Jeremy D. Wells
Carter County Times
Robert Frazier’s story didn’t seem to add up from the start. Though he had injuries of his own, cuts on and about his wrists and hands as well as evidence of having been struck on the head, officials were suspicious. And his niece, Stella Kinney, was dead.
The girl, who had serious wounds to her head, died the morning after her attack, within ten minutes of being returned to her parent’s home in Pleasant Valley. She never regained consciousness, so no one ever got to hear Stella’s story.
Her uncle, Robert Frazier, claimed they had been attacked as they crossed Clark Hill on that late spring day in 1915. Two men stepped out into the road and took the horse by the reins, stopping their buggy, he said. He claimned to have gotten down and grappled with them, ostensibly how he obtained his wounds, but was choked and knocked unconscious. When he woke up he found that he had been robbed of $25 in cash and a check, and that Stella – who had been staying at his home in Fleming County as a hired girl – was injured.
Frazier’s calling, apparently, alerted folks living nearby who brought the pair into town for examination and attendance by a Dr. Rose, the coroner.
Frazier claimed he didn’t get a good look at his assailants because the sun was going down as they attacked, but officials suspected there weren’t any other assailants. Frazier was examined carefully by local authorities and the County Attorney, a man named Yates, before being taken to Grayson by Sheriff Potts for an examination by a county judge. Because Frazier was related to Judge Thornsberry, however, the honorable G.W. Armstrong presided at his examination trial. After holding an evening session Frazier was held over to the grand jury, without bond.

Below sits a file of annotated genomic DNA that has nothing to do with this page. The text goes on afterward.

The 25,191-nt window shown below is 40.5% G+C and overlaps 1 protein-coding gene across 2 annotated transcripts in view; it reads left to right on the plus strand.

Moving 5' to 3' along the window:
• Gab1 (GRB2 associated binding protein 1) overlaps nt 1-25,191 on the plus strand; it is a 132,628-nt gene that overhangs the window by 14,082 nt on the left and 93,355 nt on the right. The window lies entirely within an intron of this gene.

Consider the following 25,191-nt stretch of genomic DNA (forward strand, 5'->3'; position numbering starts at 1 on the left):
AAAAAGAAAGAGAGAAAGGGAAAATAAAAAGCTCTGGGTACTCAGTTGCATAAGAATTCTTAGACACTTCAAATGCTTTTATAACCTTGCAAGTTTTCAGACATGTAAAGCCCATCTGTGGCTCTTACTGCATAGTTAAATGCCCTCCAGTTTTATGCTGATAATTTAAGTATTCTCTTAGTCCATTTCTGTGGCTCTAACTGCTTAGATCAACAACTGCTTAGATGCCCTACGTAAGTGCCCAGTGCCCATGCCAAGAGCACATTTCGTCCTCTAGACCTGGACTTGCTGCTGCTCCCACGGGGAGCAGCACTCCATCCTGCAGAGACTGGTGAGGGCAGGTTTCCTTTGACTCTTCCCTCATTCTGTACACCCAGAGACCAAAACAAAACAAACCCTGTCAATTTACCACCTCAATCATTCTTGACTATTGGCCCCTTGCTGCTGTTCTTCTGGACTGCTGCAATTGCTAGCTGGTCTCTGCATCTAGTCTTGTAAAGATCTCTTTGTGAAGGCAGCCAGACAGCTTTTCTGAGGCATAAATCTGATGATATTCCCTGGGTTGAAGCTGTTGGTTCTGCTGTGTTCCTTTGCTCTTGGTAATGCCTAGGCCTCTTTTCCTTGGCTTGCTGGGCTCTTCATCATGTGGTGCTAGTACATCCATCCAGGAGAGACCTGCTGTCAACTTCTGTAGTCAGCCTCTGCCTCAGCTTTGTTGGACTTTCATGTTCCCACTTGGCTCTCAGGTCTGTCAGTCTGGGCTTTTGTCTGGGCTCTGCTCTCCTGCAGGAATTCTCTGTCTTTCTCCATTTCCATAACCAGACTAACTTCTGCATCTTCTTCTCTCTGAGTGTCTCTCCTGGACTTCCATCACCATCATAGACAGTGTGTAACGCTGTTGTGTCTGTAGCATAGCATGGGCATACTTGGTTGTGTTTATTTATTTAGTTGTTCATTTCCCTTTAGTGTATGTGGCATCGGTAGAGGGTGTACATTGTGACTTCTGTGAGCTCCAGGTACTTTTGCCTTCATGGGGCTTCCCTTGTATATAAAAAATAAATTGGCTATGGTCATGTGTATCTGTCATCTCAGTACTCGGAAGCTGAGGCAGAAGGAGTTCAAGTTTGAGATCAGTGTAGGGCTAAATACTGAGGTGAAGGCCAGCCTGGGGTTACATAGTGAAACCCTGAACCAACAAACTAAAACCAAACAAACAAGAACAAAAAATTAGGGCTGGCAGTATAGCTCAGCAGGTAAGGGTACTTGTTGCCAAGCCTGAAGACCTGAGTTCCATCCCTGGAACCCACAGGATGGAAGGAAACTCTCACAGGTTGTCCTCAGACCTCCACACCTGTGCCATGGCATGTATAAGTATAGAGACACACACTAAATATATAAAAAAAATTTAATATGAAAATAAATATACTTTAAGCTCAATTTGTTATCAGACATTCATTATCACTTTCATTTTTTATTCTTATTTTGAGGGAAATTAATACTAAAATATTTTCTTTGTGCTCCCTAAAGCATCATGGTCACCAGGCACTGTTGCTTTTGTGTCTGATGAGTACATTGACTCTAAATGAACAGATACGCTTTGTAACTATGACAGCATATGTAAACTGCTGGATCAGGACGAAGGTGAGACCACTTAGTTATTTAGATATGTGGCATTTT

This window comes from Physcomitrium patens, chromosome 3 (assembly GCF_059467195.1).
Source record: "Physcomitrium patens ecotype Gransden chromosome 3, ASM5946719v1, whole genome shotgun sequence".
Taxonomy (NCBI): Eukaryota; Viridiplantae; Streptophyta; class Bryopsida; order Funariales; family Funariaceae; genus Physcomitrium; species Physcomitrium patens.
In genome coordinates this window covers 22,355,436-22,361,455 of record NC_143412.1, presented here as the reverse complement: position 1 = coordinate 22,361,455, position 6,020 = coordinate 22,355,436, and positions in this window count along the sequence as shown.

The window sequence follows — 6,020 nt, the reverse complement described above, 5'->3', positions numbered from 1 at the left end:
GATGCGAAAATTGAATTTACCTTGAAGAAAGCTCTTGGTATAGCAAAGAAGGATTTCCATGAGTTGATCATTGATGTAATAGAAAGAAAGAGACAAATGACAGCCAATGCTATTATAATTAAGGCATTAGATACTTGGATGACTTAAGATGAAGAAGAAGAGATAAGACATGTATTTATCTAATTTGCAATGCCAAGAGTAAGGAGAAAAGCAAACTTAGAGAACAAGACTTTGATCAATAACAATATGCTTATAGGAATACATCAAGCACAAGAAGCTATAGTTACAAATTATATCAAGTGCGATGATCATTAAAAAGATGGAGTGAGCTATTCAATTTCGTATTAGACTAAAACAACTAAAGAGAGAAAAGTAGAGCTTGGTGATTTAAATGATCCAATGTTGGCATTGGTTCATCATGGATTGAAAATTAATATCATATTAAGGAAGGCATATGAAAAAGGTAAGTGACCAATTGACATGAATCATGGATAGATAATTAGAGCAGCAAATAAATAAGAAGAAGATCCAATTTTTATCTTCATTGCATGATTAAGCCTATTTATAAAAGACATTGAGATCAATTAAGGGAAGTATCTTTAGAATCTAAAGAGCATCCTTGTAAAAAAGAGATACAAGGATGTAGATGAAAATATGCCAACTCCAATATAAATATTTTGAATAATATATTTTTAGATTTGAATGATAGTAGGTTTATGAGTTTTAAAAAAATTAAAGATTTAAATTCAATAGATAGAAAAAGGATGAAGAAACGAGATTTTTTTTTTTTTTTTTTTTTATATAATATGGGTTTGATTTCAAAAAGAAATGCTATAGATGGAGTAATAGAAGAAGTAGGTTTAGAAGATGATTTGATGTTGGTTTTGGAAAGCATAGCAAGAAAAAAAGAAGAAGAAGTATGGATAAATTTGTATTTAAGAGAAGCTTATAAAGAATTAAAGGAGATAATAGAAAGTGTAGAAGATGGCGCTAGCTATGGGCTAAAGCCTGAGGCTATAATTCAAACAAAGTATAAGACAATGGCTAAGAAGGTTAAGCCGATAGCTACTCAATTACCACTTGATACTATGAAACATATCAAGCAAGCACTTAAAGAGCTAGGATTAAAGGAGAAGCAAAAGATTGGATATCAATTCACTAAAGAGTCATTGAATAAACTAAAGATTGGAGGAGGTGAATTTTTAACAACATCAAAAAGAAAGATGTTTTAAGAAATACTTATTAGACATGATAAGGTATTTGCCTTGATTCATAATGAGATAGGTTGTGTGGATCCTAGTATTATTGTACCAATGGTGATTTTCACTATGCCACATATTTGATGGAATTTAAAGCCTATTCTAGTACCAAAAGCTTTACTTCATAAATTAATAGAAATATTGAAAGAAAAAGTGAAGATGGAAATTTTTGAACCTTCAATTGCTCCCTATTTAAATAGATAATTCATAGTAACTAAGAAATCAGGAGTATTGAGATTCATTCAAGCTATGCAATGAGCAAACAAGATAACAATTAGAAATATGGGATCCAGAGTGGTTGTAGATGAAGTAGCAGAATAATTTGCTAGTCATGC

It wouldn’t be a quick journey to justice for Frazier though. He’d be convicted, and appeal his conviction multiple times, before being sentenced a final time to life imprisonment after his sixth trial. In June of 1916, for instance, just over a year after the attack, we see an item where his father, Evan Frazier, is expected in Carter County from Fleming to post bond for his son.
In February of 1917 we see that Frazier is ready to have his fourth trial, and his second in Lawrence County. Frazier’s first trial resulted in a hung jury, and the second in a conviction and sentence of life imprisonment. But Frazier apparently appealed that on grounds that the case was too well known in the county to get a fair trial. His third trial, his first in Lawrence County, apparently led to a hung jury as well. In his fourth trial, though, Frazier (sometimes spelled Frazure) would once again be sentenced to life in prison, with the sentence in his fourth trial handed down in March of 1917.
Frazier’s lawyer would eventually get two more trials, presided over in Lawrence County with jurors from Madison County in the sixth and final trial – jurors who insisted they had no previous knowledge of the case. After that trial, and associated life sentence, it seemed Frazier’s only recourse would be “to appeal to the Governor for freedom” through a pardon, according to the Herald.
After the Melvin Collins shootings, in 1918, there were those who tried to pin the Kinney murder on him, but the editor of the Herald considered those claims spurious and unworthy of further consideration.
Editor’s Note: This is the 30th in a series of articles drawn from historical newspaper clippings.